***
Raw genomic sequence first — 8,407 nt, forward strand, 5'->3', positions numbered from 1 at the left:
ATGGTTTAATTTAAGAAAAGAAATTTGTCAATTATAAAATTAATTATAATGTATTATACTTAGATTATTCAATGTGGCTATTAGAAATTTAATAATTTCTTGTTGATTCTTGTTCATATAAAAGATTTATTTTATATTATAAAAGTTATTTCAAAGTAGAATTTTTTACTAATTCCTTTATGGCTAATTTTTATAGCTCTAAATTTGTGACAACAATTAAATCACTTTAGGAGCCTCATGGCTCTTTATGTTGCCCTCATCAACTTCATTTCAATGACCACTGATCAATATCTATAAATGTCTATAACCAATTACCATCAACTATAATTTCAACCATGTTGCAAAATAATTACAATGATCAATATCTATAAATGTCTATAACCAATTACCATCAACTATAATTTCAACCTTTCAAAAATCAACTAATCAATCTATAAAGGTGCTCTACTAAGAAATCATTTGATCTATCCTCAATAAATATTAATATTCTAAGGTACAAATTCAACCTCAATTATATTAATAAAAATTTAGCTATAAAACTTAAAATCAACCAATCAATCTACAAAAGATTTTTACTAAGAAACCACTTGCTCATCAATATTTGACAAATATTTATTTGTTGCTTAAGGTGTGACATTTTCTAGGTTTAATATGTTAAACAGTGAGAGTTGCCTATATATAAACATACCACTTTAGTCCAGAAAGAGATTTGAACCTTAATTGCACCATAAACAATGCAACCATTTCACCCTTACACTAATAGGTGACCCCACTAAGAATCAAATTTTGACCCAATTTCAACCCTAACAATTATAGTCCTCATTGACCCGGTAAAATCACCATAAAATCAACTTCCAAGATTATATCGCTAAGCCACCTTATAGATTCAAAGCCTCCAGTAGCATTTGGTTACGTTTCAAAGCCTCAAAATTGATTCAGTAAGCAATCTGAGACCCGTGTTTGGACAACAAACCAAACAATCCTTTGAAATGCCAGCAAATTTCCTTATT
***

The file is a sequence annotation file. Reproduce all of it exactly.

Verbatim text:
Raw genomic sequence first — 8,407 nt, forward strand, 5'->3', positions numbered from 1 at the left:
ATGGTTTAATTTAAGAAAAGAAATTTGTCAATTATAAAATTAATTATAATGTATTATACTTAGATTATTCAATGTGGCTATTAGAAATTTAATAATTTCTTGTTGATTCTTGTTCATATAAAAGATTTATTTTATATTATAAAAGTTATTTCAAAGTAGAATTTTTTACTAATTCCTTTATGGCTAATTTTTATAGCTCTAAATTTGTGACAACAATTAAATCACTTTAGGAGCCTCATGGCTCTTTATGTTGCCCTCATCAACTTCATTTCAATGACCACTGATCAATATCTATAAATGTCTATAACCAATTACCATCAACTATAATTTCAACCATGTTGCAAAATAATTACAATGATCAATATCTATAAATGTCTATAACCAATTACCATCAACTATAATTTCAACCTTTCAAAAATCAACTAATCAATCTATAAAGGTGCTCTACTAAGAAATCATTTGATCTATCCTCAATAAATATTAATATTCTAAGGTACAAATTCAACCTCAATTATATTAATAAAAATTTAGCTATAAAACTTAAAATCAACCAATCAATCTACAAAAGATTTTTACTAAGAAACCACTTGCTCATCAATATTTGACAAATATTTATTTGTTGCTTAAGGTGTGACATTTTCTAGGTTTAATATGTTAAACAGTGAGAGTTGCCTATATATAAACATACCACTTTAGTCCAGAAAGAGATTTGAACCTTAATTGCACCATAAACAATGCAACCATTTCACCCTTACACTAATAGGTGACCCCACTAAGAATCAAATTTTGACCCAATTTCAACCCTAACAATTATAGTCCTCATTGACCCGGTAAAATCACCATAAAATCAACTTCCAAGATTATATCGCTAAGCCACCTTATAGATTCAAAGCCTCCAGTAGCATTTGGTTACGTTTCAAAGCCTCAAAATTGATTCAGTAAGCAATCTGAGACCCGTGTTTGGACAACAAACCAAACAATCCTTTGAAATGCCAGCAAATTTCCTTATT